November 24, 2010

Driving Miss Crazy

While I was watching a movie set in Manhattan recently, I came to a realization.  The characters never drove themselves anywhere, never fought traffic, never had to gingerly back out of a supermarket parking spot suitable, not for a minivan, but more for a mini-scooter, never had to strain their eyes to see the lines on the road on a dark and stormy night, never had to keep alert to 'new drivers' acting like Mario Andretti, or young cyclists jumping out into traffic without so much as a warning.  They hailed taxis and rode trains and subways, or they walked, and I suddenly envied those people and had a sudden urge to live in a big city with a well developed system of public transit. Instead, I live in a small town twenty minutes from a mid-sized city where most of the shopping is and where my son goes for violin lessons and Saturday orchestra rehearsals. Minor bus service is available between our town and the nearby city, but is not usually practical for our schedule - and taxi fare is out of the question. Driving for me, and most rural or suburbian North Americans, is a necessary evil. 

After my last accident over ten years ago, I confided to a friend that I was scared to drive and his response was this:  "Well, you'd better get back up on that horse, and soon!"  He was right because at the time I was living miles from the nearest town.  Back up on that horse I did get and with practise and time I even became a better driver than before my accident.  The last few years, however, I have noticed an increase in my anxiety level when it comes to driving, and on a bad day, I find it hard to trust in my experience as a driver.  Recently, while reading an article about road sense in the newspaper I learned that drivers who have been involved in accidents, even accidents which were not their fault, have higher anxiety towards driving and tend to make more mistakes.  When my husband and I embark on a road trip now, short or small, he never has to fight me for the car keys.  I hand them over most willingly.  I suppose I could take a defensive driving course or sign up for therapy like the article suggests.  I mean, I'm hardly a candidate for the reality tv show, Canada's Worst Driver, it's more that I've developed a sort of...distaste for being behind the wheel.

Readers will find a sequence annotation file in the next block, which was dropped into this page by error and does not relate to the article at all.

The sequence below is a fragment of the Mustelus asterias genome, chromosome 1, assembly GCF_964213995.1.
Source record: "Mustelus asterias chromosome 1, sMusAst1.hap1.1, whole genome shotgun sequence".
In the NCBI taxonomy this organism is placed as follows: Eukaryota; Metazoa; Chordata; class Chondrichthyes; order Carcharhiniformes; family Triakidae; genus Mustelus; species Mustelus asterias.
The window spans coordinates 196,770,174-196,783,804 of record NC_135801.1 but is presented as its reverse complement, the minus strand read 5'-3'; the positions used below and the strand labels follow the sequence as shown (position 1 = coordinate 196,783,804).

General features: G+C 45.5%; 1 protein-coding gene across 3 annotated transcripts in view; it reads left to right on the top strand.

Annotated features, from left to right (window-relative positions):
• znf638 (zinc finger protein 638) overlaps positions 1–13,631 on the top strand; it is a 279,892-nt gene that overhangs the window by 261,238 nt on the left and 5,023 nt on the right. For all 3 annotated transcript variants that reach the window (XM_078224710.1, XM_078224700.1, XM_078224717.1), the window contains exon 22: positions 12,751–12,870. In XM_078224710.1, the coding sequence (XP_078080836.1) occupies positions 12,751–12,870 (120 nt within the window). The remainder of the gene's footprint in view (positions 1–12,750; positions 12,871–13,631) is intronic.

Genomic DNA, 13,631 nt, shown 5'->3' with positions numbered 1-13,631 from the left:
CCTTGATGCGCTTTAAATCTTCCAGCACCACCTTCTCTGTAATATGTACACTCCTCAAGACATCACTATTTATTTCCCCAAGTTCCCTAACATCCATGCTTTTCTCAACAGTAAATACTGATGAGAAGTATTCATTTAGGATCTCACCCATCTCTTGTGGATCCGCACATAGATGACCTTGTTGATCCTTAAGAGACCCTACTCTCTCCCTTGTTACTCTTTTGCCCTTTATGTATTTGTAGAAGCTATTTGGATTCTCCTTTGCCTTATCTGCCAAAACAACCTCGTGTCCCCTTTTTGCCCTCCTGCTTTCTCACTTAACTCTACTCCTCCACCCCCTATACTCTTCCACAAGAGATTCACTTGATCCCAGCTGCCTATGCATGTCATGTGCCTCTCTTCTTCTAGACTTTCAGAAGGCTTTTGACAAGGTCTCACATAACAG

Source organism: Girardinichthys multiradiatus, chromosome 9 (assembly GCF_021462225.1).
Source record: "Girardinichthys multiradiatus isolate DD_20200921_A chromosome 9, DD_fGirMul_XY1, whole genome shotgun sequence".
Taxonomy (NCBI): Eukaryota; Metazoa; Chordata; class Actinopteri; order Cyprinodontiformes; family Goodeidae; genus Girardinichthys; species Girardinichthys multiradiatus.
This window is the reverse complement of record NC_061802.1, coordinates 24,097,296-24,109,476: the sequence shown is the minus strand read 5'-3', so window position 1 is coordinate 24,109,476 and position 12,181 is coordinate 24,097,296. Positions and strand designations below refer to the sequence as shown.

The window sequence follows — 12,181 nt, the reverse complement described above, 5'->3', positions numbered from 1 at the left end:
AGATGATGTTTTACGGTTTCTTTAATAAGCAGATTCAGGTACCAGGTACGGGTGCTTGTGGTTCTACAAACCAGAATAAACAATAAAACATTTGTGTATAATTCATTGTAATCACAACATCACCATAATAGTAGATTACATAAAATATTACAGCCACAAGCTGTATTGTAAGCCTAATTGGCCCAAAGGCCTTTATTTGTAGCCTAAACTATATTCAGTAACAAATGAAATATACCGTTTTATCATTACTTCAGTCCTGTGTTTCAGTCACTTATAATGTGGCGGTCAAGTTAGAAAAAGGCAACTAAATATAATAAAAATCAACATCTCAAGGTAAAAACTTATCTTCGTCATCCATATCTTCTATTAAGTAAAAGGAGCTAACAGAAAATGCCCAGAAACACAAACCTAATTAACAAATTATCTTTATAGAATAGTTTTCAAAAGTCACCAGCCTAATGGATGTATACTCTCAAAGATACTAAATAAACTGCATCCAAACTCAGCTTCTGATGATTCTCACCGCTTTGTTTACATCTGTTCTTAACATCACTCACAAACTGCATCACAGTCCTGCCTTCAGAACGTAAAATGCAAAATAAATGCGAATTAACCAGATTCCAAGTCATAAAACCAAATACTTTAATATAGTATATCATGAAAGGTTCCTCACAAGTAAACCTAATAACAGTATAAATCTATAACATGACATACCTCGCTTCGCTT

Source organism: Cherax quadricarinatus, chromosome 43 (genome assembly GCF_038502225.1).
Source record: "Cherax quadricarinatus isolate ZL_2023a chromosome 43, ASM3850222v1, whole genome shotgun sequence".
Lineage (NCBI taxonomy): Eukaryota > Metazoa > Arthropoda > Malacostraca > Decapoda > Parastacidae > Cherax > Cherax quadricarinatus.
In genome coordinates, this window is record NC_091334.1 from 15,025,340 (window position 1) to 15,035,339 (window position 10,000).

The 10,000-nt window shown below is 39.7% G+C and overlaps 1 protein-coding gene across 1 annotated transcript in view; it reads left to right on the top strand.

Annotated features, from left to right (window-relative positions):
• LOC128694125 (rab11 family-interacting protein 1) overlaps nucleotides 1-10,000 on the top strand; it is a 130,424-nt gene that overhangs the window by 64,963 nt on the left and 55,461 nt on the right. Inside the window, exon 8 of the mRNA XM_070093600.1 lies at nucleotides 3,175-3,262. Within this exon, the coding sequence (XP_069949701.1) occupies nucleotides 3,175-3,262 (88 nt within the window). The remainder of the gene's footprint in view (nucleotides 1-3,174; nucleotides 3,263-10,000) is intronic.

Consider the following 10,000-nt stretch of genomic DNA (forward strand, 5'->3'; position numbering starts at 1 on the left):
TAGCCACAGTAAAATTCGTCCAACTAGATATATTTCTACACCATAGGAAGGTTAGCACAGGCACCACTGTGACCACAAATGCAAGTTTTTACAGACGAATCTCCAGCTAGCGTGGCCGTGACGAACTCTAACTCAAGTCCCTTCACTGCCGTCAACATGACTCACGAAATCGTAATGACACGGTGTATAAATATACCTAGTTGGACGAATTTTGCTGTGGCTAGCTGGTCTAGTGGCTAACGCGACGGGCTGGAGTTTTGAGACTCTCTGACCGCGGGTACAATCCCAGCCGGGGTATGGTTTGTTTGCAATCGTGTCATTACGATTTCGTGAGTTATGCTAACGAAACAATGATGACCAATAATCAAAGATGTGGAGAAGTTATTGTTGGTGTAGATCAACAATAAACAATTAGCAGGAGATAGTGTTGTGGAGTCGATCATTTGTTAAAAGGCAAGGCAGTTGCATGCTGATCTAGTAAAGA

When we moved to the Fraser Valley, a sprawling, continuous suburb of Vancouver, I thought, "Here's my chance to become a real city driver."  I imagined myself working up the experience to take trips into the big city, using MapQuest and high doses of caffeine as 'courage water'.  Seven and a half years later I am no closer to being a Vancouver driver than I was before.  In fact, I may even be farther away.  I simply just do not fit in with the aggressive, tail-gaiting style of the other drivers and I sincerely doubt I ever will.  I like a reasonable amount of space between the next car and me when on the freeway and I don't feel safe driving over 120 kms per hour.  I never was very good at intensely crowded situations, let alone on the road at autobahn-like speeds or at a bumper-to-bumper crawl.  Sometimes when I'm out on the freeway I begin to think like a Woody Allen character - one of those sort of neurotic philosophers obesessed with death:

What does it all mean anyway?  Look at all these cars, these killing machines travelling at crazy speeds.  Don't these people know they are risking their lives, not to mention the environment?  We're hemmed in like sheep, except we're like sheep with high powered engines and wheels careening down a six lane freeway.  Why do we do it?  Look at that girl in the next car talking on her cell phone, laughing away.  She's got one pinky, the only finger not holding her Starbucks, on the wheel.  Look at her change lanes without signalling.   Doesn't she know she's going to kill someone with her bad habits?  Maybe I should envy her lighthearted view of existence.  

Okay, so maybe now I'm starting to sound crazy, but I think I'm old enough not to care about that sort of thing.  And besides, my husband says he knew that I was crazy when he married me and he still loves me, so I have decided to be content with my lot, and leave the big city driving to the experts:  the experienced commuters who listen to books-on-CD while weaving their way through rain-soaked traffic; to my husband who in his younger days, on his trips abroad to New York, Paris, Stockholm and Philadelphia with a certain Swedish modular furniture company, was always asked to be the rental car driver among his workmates; and to the bus and taxi drivers.  I salute them all.  You go! - I'll hold the map.


  1. What you need is a trip to a go-karting place. Someplace where you can knock a bit of fun out of the experience.
    Lets see if I can remember the numbers. You're now fortyish with a kid thats seventeen. I know you have younger but they are not germain at the moment. So basically you have been driving with the responsibility for not only yourself other road users, but also your kids.